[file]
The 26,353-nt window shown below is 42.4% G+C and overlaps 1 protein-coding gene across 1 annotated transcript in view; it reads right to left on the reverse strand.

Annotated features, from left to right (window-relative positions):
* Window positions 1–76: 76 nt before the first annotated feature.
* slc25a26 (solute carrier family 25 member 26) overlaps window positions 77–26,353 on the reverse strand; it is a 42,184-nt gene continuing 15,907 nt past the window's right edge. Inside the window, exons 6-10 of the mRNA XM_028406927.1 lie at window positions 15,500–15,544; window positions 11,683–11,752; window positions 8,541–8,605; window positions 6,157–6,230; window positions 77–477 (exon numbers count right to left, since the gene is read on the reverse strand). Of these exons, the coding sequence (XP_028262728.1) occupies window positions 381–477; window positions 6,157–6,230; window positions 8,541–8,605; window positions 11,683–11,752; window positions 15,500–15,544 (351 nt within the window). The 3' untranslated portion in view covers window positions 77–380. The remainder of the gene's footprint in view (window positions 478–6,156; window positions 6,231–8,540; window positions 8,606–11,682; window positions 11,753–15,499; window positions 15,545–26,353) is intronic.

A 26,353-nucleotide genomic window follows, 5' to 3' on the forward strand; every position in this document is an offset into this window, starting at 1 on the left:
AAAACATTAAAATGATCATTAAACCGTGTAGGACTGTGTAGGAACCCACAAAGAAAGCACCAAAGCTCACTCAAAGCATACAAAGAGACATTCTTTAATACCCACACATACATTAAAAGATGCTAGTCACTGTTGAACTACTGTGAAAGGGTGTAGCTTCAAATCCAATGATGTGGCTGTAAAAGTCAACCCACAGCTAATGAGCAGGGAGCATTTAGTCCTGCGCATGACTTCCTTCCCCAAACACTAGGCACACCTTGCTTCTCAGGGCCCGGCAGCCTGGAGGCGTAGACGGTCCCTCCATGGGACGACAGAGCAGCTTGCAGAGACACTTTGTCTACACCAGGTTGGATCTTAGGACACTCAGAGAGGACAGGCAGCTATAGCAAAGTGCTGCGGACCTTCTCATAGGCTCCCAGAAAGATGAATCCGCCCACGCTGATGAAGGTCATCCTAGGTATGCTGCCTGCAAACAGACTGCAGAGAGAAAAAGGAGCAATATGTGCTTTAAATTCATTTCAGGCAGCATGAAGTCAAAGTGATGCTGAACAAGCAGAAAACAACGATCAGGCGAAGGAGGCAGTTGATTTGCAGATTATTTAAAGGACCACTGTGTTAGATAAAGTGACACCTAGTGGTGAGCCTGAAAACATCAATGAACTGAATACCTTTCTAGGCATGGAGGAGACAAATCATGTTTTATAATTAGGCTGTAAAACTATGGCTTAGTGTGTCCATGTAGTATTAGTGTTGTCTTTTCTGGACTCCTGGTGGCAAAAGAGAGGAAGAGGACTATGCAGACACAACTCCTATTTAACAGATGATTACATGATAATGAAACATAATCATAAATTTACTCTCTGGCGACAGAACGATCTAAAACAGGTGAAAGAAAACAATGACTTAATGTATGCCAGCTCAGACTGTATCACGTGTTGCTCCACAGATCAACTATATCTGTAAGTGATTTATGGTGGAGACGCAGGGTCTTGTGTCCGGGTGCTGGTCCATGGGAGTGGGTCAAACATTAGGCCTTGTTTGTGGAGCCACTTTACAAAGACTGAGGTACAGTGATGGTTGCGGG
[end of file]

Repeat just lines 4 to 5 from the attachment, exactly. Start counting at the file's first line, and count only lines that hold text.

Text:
* slc25a26 (solute carrier family 25 member 26) overlaps window positions 77–26,353 on the reverse strand; it is a 42,184-nt gene continuing 15,907 nt past the window's right edge. Inside the window, exons 6-10 of the mRNA XM_028406927.1 lie at window positions 15,500–15,544; window positions 11,683–11,752; window positions 8,541–8,605; window positions 6,157–6,230; window positions 77–477 (exon numbers count right to left, since the gene is read on the reverse strand). Of these exons, the coding sequence (XP_028262728.1) occupies window positions 381–477; window positions 6,157–6,230; window positions 8,541–8,605; window positions 11,683–11,752; window positions 15,500–15,544 (351 nt within the window). The 3' untranslated portion in view covers window positions 77–380. The remainder of the gene's footprint in view (window positions 478–6,156; window positions 6,231–8,540; window positions 8,606–11,682; window positions 11,753–15,499; window positions 15,545–26,353) is intronic.

A 26,353-nucleotide genomic window follows, 5' to 3' on the forward strand; every position in this document is an offset into this window, starting at 1 on the left: